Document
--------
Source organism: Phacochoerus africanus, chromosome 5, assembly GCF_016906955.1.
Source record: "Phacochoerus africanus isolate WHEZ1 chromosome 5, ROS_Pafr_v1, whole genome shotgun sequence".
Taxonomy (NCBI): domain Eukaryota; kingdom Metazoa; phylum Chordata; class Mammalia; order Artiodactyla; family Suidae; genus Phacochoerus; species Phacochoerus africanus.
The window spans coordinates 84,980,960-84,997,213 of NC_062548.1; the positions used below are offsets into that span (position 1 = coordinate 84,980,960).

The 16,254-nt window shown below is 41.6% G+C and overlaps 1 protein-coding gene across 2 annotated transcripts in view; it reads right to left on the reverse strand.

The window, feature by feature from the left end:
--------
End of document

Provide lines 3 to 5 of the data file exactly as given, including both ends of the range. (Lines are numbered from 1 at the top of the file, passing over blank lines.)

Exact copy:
Taxonomy (NCBI): domain Eukaryota; kingdom Metazoa; phylum Chordata; class Mammalia; order Artiodactyla; family Suidae; genus Phacochoerus; species Phacochoerus africanus.
The window spans coordinates 84,980,960-84,997,213 of NC_062548.1; the positions used below are offsets into that span (position 1 = coordinate 84,980,960).

The 16,254-nt window shown below is 41.6% G+C and overlaps 1 protein-coding gene across 2 annotated transcripts in view; it reads right to left on the reverse strand.